MWSA filed a Motion for Reconsideration of the amended decision. Pending resolution of the Motion for Reconsideration, MWSA moved for the inhibition of the members of the Ninth Division of the CA. The members of the division recused from the case in a Resolution dated 3 June 2011.

Thereafter, the Second Division of the CA, to which the case was raffled, issued a Resolution9 on 12 September 2011 denying MWSA’s Motion for Reconsideration.

Hence, this Petition for Review on Certiorari under Rule 45 of the Rules of Court.


Whether the CA erred in not holding that the MWSA members are entitled to COLA under the Concession Agreement.

Whether the CA erred in not finding grave abuse of discretion on the part of NLRC when the latter granted Maynilad’s appeal despite insufficiency of the appeal bond.


Simply stated, the main issue in this case is whether Maynilad bound itself under the Concession Agreement to pay the COLA of the employees it absorbed from MWSS. A careful review of the Concession Agreement led us to conclude that both MWSS and Maynilad never intended to include COLA as one of the benefits to be granted to the absorbed employees.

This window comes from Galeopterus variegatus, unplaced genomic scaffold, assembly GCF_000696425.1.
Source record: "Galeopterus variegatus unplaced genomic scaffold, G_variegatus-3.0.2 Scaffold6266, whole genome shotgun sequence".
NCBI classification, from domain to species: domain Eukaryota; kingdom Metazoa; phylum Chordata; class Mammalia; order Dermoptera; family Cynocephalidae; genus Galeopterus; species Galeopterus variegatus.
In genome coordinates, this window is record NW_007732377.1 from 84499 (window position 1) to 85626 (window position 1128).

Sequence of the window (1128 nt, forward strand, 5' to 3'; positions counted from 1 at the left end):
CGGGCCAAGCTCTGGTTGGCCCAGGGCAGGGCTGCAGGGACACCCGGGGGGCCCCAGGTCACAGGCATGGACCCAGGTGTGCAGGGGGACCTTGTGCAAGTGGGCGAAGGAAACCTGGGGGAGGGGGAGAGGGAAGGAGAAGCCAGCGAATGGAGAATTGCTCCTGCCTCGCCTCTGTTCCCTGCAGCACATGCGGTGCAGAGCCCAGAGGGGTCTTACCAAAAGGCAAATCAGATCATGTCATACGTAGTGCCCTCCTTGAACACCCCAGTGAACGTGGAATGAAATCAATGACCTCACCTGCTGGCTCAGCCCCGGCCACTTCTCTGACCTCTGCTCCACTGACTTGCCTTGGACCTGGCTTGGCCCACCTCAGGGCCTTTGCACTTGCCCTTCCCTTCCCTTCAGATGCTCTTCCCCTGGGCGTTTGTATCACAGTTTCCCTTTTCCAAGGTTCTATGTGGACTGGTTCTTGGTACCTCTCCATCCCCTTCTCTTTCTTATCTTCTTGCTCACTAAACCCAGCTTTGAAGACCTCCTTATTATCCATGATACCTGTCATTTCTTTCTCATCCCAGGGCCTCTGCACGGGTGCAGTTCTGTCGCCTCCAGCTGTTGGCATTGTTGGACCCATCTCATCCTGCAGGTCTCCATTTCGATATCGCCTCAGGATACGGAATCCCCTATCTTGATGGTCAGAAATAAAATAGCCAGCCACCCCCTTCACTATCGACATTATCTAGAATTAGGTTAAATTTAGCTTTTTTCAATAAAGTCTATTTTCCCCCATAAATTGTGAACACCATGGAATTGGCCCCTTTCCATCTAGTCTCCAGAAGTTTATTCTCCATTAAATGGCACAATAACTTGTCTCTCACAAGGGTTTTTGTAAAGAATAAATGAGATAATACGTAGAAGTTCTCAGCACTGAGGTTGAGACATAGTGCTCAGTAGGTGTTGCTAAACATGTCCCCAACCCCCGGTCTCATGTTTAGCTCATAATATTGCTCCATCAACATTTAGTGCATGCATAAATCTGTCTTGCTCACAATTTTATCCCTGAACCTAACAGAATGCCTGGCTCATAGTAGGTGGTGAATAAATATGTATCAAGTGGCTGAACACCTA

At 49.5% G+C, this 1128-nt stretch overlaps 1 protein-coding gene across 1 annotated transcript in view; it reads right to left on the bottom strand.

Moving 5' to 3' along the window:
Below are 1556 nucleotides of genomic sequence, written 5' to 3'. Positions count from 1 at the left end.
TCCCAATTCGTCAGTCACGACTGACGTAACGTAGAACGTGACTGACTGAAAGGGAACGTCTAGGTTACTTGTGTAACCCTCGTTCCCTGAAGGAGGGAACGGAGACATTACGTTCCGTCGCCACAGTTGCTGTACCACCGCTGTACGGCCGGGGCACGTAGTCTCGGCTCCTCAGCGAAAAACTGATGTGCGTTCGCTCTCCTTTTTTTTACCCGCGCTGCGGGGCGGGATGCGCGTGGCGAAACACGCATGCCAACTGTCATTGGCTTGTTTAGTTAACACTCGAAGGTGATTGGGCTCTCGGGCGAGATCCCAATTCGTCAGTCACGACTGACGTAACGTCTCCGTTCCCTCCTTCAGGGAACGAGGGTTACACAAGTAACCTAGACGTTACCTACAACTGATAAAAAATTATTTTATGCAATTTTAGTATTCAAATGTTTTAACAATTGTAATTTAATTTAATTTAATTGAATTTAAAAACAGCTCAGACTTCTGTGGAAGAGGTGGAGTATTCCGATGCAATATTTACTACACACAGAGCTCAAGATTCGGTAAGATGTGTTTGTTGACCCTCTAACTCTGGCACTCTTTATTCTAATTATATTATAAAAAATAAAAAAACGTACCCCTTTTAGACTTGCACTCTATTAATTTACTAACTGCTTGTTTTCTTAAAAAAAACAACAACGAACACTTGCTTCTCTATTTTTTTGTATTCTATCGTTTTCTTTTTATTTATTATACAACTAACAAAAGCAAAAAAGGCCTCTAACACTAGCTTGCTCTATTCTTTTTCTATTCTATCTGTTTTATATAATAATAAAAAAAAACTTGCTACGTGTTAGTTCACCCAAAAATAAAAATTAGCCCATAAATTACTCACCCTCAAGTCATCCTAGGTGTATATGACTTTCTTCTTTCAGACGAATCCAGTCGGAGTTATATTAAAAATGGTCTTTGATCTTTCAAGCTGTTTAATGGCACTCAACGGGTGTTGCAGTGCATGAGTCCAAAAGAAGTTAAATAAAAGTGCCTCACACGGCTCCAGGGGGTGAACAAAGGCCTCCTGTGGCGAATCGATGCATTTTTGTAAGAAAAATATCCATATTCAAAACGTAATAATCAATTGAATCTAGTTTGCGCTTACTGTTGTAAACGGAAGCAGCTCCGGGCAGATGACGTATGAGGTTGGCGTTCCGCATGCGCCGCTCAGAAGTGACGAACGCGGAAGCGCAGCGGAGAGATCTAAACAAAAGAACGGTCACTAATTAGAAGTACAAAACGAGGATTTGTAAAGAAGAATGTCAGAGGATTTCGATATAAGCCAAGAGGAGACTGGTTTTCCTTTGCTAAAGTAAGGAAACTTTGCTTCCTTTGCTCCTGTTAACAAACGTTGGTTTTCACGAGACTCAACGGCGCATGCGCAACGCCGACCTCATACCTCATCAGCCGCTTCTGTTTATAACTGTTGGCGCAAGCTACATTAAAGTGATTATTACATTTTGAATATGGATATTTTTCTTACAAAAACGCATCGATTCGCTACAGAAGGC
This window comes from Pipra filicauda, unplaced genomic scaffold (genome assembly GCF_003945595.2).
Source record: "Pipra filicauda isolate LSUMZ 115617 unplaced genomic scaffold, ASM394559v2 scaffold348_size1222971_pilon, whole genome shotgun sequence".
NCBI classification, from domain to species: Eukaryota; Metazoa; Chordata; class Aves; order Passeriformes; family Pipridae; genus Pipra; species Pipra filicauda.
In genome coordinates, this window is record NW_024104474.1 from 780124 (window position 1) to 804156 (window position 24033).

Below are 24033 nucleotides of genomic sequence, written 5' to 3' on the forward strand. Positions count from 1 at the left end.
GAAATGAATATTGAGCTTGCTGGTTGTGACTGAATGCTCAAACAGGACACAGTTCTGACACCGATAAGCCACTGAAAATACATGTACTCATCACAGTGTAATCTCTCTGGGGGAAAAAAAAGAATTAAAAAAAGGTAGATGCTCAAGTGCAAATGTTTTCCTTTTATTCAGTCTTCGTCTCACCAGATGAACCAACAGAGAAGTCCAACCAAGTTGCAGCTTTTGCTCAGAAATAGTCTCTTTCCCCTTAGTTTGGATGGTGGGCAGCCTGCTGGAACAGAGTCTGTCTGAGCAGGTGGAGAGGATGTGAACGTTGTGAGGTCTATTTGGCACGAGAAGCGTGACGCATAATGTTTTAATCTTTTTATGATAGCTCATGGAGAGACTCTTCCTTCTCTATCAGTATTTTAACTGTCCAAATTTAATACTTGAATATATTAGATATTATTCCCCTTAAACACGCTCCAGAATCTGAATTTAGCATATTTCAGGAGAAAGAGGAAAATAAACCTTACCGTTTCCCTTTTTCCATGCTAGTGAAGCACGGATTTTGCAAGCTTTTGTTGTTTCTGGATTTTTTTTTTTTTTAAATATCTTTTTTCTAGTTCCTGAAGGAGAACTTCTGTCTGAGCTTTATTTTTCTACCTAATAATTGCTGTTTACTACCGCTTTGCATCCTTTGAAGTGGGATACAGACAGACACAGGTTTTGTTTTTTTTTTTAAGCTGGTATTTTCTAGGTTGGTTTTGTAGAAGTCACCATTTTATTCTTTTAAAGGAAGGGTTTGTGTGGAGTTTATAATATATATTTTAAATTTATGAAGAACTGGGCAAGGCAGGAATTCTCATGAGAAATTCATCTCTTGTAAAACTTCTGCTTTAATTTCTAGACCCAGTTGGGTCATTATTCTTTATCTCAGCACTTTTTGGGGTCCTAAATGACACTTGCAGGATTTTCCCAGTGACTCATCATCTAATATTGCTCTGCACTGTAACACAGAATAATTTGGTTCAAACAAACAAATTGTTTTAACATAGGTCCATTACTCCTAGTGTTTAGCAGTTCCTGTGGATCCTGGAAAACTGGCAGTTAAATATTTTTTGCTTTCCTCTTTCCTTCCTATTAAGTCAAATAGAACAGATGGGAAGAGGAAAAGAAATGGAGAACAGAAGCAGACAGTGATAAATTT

The benefits agreed upon by the parties are stated in Exhibit “F” of the Concession Agreement, to wit:

Existing MWSS Fringe Benefits


    PERA - P500.00 Salary Grade 1 to 23 except those with RATA
    ACA – P500.00 Salary Grade 1 to 25
    RATA- 40% of basic – Supervisory Level, Section Chiefs and
    up or equivalent ranks. Technical and Executive Assistants
    Medical – 2,500/year
    Rice – 500/month
    Uniform – 2,000/year
    Meal – 25.00/day (for medical personnel – P30.00/day)
    Longevity – 50.00/year of service/month
    Children – 30.00/child/month, maximum four (4) children below 21 years old
    Hazard – 50.00/month


    Year-End Financial Assistance – One (1) month Gross pay (Basic Salary plus PERA, ACA, rice, meal, longevity, Children and RATA
    Mid-Year – One (1) month Gross Pay
    Christmas Bonus and Cash Gift – One (1) month Basic salary plus P1,000 cash gift
    Anniversary (Bigay-pala) – 4,000.00 or 50% of basic, whichever is greater
    Productivity as of December 1995 – Amount equivalent to P5,000 or 60% of gross pay, exclusive of RATA, whichever is higher